Prime Property Price Growth Continues but Slows Drastically

01 November 2011

According to the latest release of the Knight Frank global cities index for Q3, prime property prices in the world's leading cities are continuing to grow, but growth is slowing drastically. According to the data prime property prices grew 4.3% across the 21 cities covered in the year ending September, this is the smallest annual growth seen for 2 years.

 

Throughout 2010 prime properties in the world's prime cities saw their prices soar. The world's wealthiest individuals, seeking to solidify their assets as it were, began buying such properties because they were holding their value against the volatility, and this surge of demand saw prices actually start to grow very strongly, just as similar motivations had first kicked off the gold rush.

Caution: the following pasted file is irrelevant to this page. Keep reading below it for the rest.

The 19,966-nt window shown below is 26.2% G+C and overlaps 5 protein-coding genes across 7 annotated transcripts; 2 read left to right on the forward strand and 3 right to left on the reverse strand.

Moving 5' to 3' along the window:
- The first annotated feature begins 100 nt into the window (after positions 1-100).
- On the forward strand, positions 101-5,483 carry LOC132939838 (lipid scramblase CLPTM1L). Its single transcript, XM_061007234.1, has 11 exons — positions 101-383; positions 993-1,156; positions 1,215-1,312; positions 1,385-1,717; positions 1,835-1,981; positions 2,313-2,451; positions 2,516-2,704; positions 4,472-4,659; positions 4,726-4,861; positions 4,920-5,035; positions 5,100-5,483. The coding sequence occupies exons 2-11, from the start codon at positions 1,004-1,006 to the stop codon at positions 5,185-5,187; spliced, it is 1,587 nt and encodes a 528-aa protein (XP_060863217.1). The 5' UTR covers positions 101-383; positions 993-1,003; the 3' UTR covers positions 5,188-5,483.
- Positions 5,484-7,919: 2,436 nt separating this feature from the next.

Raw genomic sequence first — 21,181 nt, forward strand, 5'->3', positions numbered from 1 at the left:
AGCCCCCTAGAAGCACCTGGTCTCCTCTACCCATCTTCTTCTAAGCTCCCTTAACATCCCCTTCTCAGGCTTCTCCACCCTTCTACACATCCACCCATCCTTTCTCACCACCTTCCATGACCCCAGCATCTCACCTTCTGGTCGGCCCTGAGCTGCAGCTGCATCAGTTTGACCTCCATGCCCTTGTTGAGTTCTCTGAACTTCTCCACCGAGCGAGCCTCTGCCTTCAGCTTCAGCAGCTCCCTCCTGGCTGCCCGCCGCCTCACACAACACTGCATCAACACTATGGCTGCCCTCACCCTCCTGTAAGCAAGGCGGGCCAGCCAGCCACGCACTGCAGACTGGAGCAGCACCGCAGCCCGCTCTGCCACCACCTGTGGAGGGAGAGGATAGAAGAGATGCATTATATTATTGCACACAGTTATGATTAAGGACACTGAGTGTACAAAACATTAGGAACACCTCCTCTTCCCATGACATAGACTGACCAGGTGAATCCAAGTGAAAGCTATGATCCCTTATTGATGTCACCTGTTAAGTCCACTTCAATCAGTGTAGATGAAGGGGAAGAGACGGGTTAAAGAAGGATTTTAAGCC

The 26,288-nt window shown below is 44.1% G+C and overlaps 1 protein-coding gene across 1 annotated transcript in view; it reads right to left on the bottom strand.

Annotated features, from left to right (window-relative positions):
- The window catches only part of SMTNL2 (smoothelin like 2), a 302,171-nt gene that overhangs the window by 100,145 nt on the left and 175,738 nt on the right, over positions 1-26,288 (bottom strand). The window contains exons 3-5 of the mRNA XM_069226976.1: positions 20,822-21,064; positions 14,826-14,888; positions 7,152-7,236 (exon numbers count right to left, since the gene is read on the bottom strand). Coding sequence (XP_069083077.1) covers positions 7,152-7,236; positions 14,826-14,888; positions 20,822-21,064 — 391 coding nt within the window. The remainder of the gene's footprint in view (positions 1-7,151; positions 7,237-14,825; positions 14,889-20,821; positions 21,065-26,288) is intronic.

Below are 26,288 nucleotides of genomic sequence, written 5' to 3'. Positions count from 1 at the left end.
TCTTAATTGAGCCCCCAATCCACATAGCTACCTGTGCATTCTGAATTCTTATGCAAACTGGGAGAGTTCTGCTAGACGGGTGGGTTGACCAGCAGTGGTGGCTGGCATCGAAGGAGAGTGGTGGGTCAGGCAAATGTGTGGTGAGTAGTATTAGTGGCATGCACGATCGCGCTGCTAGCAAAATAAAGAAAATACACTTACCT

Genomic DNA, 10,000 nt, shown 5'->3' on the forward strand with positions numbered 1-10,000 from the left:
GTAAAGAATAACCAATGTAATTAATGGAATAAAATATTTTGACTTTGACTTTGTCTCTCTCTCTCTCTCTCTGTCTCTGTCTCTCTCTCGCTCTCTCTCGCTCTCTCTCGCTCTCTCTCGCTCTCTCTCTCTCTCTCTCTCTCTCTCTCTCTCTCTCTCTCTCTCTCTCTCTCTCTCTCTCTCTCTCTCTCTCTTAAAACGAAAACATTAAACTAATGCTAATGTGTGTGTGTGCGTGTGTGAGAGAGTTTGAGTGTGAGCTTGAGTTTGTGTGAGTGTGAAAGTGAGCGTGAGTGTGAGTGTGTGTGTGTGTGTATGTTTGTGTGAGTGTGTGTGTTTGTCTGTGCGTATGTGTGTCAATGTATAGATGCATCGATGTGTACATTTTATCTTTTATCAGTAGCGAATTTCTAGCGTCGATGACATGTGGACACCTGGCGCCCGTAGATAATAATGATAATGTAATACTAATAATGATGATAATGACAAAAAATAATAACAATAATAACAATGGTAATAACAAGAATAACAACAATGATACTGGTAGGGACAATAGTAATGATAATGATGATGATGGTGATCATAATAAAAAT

This growth has continued into 2011 but at a much slower pace. In Q2 the index showed that prime property prices grew by 6.8% in the year to end June 2011, down from growth of 13.5% in the year ending June 2010. A similar story in Q1 when prime property prices grew 6.6% in the year ending March 2011, down from 12.7% in the year ending Q1 2010.

 

However, this slowdown in the rate of growth needn't be perceived as negative. For a start, we have all seen the damage that can be caused by growth being too fast to be sustained. And also, as we come into the 4th year of global frigidity, and hear or more and more markets thought to have bottomed, it is entirely possible that there is less demand for prime properties, because more investors are gaining confidence in other sectors and areas of the global property market. You can view the full table of data from the Q3 index below.

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